Passiflora incarnata, commonly known as maypop, purple passionflower, true passionflower, wild apricot, and wild passion vine, is a fast-growing perennial vine with climbing or trailing stems. A member of the passionflower genus Passiflora, the maypop has large, intricate flowers with prominent styles and stamens. One of the hardiest species of passionflower, it is a common wildflower in the southern United States.
Historically, the plant been used as a herbal medicine to treat nervous anxiety and insomnia. The dried, ground herb is frequently used in Europe by drinking a teaspoon of it in tea. A sedative chewing gum has even been produced albeit no sedative qualities have been noted, nor medical benefits beyond placebo.
P. incarnata has been used to reduce hypertension. Methanol extractions from the leaves has been reported to be an effective antitussive in mice.
After being brought to Europe, it became a popular remedy in herbology as a natural remedy for the relief of mild symptoms of mental stress, anxiety nervousness, constipation, dispepsia, mild infections and insomnia.
In North America it is used for the treatment of diarrhea, premenstrual syndrome, dysmenorrhea, neuralgia, burns, hemorrhoids, insomnia, muscle cramps, hysteria, neuralgia, and as a pain reliever for various conditions. P. incarnata is still used by Native Americans, for example Cherokees use the root of the plant as topical antiinflammatory medicine. Tea made from the roots is used as a tonic for the liver and for skin boils. The extracts of P. incarnata were also used for the relief of nervousness, abdominal cramps and anxiety
Passionflower is used for sleep problems (insomnia), gastrointestinal (GI) upset related to anxiety or nervousness, generalized anxiety disorder (GAD), and relieving symptoms related to narcotic drug withdrawal.
Passionflower is also used for seizures, hysteria, asthma, symptoms of menopause, attention deficit-hyperactivity disorder (ADHD), nervousness and excitability, palpitations, irregular heartbeat, high blood pressure, fibromyalgia, and pain relief.
Some people apply passionflower to the skin for hemorrhoids, burns, and pain and swelling (inflammation).
In foods and beverages, passionflower extract is used as a flavoring.
In 1569, Spanish explorers discovered passionflower in Peru. They believed the flowers symbolized Christ’s passion and indicated his approval for their exploration. Passionflower is found in combination herbal products used as a sedative for promoting calmness and relaxation. Other herbs contained in these products include German chamomile, hops, kava, skullcap, and valerian.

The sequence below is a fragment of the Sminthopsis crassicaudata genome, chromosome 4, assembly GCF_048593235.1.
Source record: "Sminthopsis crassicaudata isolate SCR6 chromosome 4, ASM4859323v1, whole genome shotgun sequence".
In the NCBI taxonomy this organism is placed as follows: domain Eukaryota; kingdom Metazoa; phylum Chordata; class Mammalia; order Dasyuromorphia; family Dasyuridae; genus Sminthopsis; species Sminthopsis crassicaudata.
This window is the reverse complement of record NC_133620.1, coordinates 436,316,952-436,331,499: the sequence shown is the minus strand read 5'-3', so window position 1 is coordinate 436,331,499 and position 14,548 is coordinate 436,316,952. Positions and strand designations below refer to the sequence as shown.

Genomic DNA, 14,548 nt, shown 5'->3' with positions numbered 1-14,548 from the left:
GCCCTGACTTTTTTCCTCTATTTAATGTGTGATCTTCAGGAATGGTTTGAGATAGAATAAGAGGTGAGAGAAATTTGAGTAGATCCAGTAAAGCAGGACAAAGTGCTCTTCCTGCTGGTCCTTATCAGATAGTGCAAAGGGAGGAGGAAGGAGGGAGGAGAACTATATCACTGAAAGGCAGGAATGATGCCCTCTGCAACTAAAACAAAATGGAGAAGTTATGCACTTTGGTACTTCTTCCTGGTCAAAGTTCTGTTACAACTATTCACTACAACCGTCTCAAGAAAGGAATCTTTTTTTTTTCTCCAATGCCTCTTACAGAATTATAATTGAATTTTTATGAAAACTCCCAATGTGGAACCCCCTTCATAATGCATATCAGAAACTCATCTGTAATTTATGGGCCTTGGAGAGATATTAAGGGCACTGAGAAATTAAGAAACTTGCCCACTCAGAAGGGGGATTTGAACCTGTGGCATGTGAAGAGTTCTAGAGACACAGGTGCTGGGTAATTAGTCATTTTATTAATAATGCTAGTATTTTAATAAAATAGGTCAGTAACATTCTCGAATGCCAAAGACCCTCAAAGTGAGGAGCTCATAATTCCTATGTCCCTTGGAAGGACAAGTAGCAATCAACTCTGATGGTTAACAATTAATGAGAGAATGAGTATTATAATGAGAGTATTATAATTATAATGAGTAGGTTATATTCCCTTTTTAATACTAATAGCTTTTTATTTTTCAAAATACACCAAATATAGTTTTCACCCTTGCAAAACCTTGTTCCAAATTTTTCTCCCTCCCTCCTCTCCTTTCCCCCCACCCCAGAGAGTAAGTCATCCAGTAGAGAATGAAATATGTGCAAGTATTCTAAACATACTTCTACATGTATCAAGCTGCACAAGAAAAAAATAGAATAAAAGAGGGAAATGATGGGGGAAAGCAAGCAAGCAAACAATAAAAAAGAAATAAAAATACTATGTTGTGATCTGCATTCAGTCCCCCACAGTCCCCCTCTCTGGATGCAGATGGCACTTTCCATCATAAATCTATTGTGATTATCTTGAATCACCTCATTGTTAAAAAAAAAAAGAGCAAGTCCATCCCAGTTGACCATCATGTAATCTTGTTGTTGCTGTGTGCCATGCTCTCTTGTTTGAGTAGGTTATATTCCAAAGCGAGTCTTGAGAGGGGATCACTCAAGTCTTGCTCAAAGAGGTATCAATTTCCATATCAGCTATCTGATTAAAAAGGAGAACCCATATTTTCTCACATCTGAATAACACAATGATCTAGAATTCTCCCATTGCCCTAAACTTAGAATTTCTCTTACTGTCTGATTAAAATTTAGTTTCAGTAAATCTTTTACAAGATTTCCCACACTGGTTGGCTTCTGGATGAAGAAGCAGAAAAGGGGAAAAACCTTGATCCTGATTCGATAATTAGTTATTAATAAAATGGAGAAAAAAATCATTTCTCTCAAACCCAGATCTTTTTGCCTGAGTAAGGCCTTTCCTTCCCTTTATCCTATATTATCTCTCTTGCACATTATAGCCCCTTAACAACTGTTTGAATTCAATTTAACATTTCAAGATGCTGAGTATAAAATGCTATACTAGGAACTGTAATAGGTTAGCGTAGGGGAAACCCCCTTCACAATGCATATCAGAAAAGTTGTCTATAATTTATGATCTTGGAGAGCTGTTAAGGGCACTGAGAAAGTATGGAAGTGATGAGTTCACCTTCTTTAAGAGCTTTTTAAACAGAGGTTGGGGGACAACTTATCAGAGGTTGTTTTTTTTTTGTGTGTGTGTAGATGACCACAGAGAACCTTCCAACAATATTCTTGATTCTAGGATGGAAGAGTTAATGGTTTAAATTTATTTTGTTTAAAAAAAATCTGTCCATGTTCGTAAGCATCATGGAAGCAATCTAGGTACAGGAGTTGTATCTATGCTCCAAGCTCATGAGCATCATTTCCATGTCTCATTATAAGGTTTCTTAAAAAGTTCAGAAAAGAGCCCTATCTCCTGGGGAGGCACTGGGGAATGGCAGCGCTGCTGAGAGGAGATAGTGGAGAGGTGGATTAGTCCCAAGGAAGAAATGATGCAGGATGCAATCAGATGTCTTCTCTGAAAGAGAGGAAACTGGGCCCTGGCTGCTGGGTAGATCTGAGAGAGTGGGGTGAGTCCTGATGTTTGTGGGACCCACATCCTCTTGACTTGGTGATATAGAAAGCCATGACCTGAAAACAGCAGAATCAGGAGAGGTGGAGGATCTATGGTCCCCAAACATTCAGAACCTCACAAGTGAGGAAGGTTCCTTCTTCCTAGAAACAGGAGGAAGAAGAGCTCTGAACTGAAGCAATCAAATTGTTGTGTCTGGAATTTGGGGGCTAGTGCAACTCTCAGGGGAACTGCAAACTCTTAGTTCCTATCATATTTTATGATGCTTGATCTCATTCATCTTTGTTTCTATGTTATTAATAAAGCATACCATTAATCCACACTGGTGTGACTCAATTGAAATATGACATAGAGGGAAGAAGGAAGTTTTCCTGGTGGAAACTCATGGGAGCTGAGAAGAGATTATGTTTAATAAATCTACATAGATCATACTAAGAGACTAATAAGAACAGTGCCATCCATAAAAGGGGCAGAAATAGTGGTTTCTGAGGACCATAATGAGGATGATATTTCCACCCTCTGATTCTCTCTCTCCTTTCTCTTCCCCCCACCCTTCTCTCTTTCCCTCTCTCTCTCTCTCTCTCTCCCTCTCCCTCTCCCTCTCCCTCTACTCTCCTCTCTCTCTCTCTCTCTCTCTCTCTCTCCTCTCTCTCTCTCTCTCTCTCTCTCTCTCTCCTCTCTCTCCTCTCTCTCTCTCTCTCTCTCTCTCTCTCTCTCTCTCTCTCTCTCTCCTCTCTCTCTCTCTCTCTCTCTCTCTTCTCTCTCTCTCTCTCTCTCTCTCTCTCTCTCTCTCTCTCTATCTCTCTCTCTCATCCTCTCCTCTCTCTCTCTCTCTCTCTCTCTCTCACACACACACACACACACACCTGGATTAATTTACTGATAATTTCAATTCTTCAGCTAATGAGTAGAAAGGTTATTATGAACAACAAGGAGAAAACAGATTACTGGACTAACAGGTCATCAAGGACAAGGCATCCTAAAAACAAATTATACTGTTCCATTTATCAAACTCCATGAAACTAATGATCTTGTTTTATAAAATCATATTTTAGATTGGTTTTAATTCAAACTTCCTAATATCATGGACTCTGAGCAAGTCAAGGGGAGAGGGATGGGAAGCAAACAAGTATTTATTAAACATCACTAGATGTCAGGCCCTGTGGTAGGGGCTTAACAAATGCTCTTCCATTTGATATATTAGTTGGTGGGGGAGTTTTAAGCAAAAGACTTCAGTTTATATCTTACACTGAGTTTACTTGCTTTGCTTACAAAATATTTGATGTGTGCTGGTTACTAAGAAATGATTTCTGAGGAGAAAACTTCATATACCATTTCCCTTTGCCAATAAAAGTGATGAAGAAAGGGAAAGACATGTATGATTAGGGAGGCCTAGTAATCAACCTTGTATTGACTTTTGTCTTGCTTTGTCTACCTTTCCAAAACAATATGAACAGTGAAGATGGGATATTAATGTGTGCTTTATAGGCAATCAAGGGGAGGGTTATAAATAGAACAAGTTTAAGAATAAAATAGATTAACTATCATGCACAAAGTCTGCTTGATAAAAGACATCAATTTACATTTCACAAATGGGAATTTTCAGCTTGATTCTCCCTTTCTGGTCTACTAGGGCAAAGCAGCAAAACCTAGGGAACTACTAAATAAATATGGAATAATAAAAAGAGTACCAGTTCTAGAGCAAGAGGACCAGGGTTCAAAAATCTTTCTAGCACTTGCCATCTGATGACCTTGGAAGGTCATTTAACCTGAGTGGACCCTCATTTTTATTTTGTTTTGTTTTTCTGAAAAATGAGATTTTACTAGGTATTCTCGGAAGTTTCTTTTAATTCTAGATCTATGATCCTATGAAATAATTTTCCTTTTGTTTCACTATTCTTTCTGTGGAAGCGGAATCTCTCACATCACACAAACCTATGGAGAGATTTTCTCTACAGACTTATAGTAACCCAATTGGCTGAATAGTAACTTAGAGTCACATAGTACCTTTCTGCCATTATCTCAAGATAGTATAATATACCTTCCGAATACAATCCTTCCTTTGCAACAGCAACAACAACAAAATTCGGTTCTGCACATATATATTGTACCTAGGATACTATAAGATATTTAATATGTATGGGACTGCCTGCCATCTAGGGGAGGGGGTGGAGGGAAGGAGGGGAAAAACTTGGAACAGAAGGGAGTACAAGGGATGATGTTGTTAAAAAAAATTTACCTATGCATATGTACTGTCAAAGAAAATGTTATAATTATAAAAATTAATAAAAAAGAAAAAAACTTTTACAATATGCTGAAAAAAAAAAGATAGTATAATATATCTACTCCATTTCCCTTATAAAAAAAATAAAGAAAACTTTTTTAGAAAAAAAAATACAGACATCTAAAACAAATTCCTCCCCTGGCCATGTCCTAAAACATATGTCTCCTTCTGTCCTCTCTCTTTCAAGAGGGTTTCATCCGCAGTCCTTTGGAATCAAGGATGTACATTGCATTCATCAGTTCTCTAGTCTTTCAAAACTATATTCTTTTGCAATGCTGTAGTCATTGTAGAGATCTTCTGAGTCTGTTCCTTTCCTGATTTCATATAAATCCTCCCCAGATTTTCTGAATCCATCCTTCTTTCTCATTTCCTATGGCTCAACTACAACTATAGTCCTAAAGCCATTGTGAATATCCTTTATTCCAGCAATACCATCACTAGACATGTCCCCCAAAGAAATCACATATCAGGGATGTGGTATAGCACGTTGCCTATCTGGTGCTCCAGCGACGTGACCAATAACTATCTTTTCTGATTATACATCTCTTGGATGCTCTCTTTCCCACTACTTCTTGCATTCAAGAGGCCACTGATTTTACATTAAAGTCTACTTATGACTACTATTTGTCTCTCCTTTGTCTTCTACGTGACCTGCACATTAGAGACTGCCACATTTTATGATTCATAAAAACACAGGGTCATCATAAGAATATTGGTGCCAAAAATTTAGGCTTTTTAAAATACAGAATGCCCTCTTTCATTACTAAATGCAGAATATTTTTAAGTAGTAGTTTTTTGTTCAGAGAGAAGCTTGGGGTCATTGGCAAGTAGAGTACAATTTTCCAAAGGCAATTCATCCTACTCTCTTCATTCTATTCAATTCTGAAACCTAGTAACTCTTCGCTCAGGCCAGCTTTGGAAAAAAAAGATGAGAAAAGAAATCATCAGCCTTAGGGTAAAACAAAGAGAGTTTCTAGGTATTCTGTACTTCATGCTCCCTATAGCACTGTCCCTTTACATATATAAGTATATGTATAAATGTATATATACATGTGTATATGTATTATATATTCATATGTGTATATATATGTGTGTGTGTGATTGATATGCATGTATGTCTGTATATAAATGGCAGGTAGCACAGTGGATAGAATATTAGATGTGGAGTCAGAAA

Passionflower was formerly approved as an over-the-counter sedative and sleep aid in the U.S., but it was taken off the market in 1978 because safety and effectiveness had not been proven. However, passionflower may still be available alone or in combination with other herbal products.
Passionflower is LIKELY SAFE for most people when taken by mouth in amounts normally found in food. It is POSSIBLY SAFE when taken short-term (less than two months) as medicine or tea. It is POSSIBLY UNSAFE when taken by mouth in large amounts.
Passionflower can cause some side effects such as dizziness, confusion, irregular muscle action and coordination, altered consciousness, and inflamed blood vessels. There has also been a report of nausea, vomiting, drowsiness, a rapid heart rate, and abnormal heart rhythm in one person who took it.
There isn’t enough information to rate the safety of passionflower when applied to the skin.
Special Precautions & Warnings:
Pregnancy and breast-feeding: Don’t take passionflower if you are pregnant. It is UNSAFE. There are some chemicals in passionflower that might cause the uterus to contract.
Not enough is known about the safety of taking passionflower during breast-feeding. Stay on the safe side and don’t use it.
Surgery: Passionflower can affect the central nervous system. It might increase the effects of anesthesia and other medications on the brain during and after surgery. Stop taking passionflower at least 2 weeks before a scheduled surgery.
Sedative medications (CNS depressants) interacts with PASSIONFLOWER
Passionflower might cause sleepiness and drowsiness. Medications that cause sleepiness are called sedatives. Taking passionflower along with sedative medications might cause too much sleepiness.
Some sedative medications include pentobarbital (Nembutal), phenobarbital (Luminal), secobarbital (Seconal), clonazepam (Klonopin), lorazepam (Ativan), zolpidem (Ambien), and others.
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Source: WebMD, http://www.webmd.com/vitamins-supplements/ingredientmono-871-passionflower.aspx?activeingredientid=871